Strong performances help SRO's 'Evita' makes its mark

Reviewed by George Basler
Evita raises a basic question: Can a strong musical score and first-rate staging overcome cardboard characters and a muddled plot?
In the case of SRO Production III’s production, which opened this past weekend (June 3-4) at the Schorr Family Firehouse Stage, the answer is yes. Highlighted by a fierce and intelligent performance by Caitlin McNichol in the lead role, the show is consistently engaging.
But the staging can’t disguise Evita’s shortcomings. The tone is cynical and cold and keeps the audience at arm’s length. Some characters are ill-defined. There is little at stake emotionally, despite the fact that the main character dies tragically young at the end.
Evita opened on Broadway in 1979 with music by Andrew Lloyd Webber and lyrics by Tim Rice. The show focused on Eva Duarte Peron, who rose from a poverty-stricken childhood to become the most powerful woman in Latin America and a political figure who was both adored and hated.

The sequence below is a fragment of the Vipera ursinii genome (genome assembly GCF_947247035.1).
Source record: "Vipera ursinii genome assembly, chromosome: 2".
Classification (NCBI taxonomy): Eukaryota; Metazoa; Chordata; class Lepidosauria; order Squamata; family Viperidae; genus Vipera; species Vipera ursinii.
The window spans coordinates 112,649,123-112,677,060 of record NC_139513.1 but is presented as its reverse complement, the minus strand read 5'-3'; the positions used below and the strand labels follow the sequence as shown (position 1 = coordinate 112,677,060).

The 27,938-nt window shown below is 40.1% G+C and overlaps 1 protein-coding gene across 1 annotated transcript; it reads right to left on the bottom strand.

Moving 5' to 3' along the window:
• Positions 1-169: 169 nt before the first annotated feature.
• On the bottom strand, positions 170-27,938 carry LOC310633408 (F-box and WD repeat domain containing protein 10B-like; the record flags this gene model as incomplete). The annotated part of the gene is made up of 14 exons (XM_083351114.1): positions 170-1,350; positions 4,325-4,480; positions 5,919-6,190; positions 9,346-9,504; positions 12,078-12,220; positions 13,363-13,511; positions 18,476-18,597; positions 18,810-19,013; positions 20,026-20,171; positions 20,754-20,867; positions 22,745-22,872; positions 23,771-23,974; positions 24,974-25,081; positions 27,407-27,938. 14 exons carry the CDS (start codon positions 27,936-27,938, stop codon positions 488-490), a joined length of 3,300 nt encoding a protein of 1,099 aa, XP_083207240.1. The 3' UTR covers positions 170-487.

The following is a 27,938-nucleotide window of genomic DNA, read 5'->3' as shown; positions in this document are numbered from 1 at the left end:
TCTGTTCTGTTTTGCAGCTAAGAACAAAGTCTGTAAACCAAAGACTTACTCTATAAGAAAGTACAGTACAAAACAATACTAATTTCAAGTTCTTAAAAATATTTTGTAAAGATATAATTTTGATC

The topic was an unlikely one for a hit musical. Eva was hardly a household name in America. Still, the show has had amazing staying power, both on stage and in the movie starring Madonna. The enduring popularity, in my opinion, has more to do with the show’s spectacle and the quality of the score — arguably Lloyd Webber’s best — than the story itself.
In staging the show, director Scott Fisher faced the challenge of presenting large-scale production numbers on the small Firehouse stage. He did so admirably, making the movement both stately and fluid.
The 24-member ensemble is first-rate in the roles of peasants, workers, upper-class snobs and Eva’s political opponents. The uptempo numbers are fresh and inventive, and the somber numbers –notably Eva’s funeral — are striking.
A nice touch is the use of newsreel footage, including film of Eva’s actual state funeral, to supplement the action on stage. Fisher also did a good job staging two key crowd scenes at the end of the first act that cap Eva’s rise to power.